Parallel testing has emerged as a popular strategy for speeding up test suites, and with Rails 7, it's more efficient and effective than ever. However, as with any technology, understanding its benefits and challenges is essential for optimal utilization.
Parallel testing lets you run your test suite in a concurrent manner. By default, Rails 7 forks processes using Ruby's DRb system. The number of processes forked corresponds to the machine's core count but can be adjusted.
To activate parallel testing, insert this into
For those using JRuby or desiring threaded parallelization, Rails 7 offers a threaded parallelizer, backed by Minitest's Parallel::Executor. To employ threads:
parallelize(workers: :number_of_processors, with: :threads)
Parallelization divides the test suite based on specified worker count. By default, Active Record handles database creation and schema loading for each process, prefixing databases with corresponding worker numbers.
To modify the worker count during a test run:
PARALLEL_WORKERS=15 bin/rails test
While parallel testing brings promise, be aware of the potential snags:
a. Compatibility with RSpec
In Rails 6, RSpec didn't support built-in parallel testing. While this has been a point of discussion, if you're still using RSpec and require parallel tests, you might rely on third-party gems like
b. Overhead with Smaller Test Suites
Sometimes, a minor test suite might run slower in parallel due to overheads like multiple database setups. Rails 7, however, introduces a default threshold (50 tests) to decide when to parallelize. Adjust this threshold if required:
config.active_support.test_parallelization_threshold = 100
c. Random Failures Due to Shared Resources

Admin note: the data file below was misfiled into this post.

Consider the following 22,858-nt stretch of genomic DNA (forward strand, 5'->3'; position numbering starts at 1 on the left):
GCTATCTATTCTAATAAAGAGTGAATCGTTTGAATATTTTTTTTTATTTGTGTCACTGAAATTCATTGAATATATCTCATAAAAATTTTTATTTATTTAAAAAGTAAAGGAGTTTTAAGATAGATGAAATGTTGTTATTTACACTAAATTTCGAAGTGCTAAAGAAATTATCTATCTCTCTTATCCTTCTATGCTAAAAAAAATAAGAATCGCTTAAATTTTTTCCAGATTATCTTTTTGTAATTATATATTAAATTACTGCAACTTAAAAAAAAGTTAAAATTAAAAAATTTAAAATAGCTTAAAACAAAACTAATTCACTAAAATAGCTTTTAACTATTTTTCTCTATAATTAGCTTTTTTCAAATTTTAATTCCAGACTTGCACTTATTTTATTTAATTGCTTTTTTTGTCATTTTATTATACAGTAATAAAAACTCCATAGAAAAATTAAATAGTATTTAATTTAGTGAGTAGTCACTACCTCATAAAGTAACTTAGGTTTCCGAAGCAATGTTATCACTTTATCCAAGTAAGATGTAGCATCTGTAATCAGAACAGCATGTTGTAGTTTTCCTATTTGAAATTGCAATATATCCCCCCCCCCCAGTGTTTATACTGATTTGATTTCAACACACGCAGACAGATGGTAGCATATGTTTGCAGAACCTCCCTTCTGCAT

Race conditions introduced by parallel testing can yield random failures. For instance, when two tests access a shared file, their parallel execution can interfere with each other's operations.
To resolve, ensure tests don't share resources and leverage
Tempfiles for files or
parallelize_setup to namespace resources.
For projects anticipating challenges with full-blown parallel testing adoption, a staggered approach might be beneficial. This way, developers can introduce parallel testing one test class at a time:
Module Approach: Design a module that, when included by a test class, makes it run tests in parallel.
module Parallelize def self.included(base) base.class_eval do parallelize(workers: :number_of_processors) # ... other setups end end end class MyTest < ActiveSupport::TestCase include Parallelize end
Inheritance Approach: Create a test class that runs tests in parallel and inherit from it for tests that are ready for parallelization.
class ParallelTest < ActiveSupport::TestCase parallelize(workers: :number_of_processors) end
Parallel testing in Rails 7 is undeniably a potent tool to accelerate test suites. With proper understanding and measures, developers can fully harness its power while sidestepping potential pitfalls. Whether adopting it fully or in stages, the key is to ensure that resources are accessed safely and that intermittent test failures are addressed appropriately.
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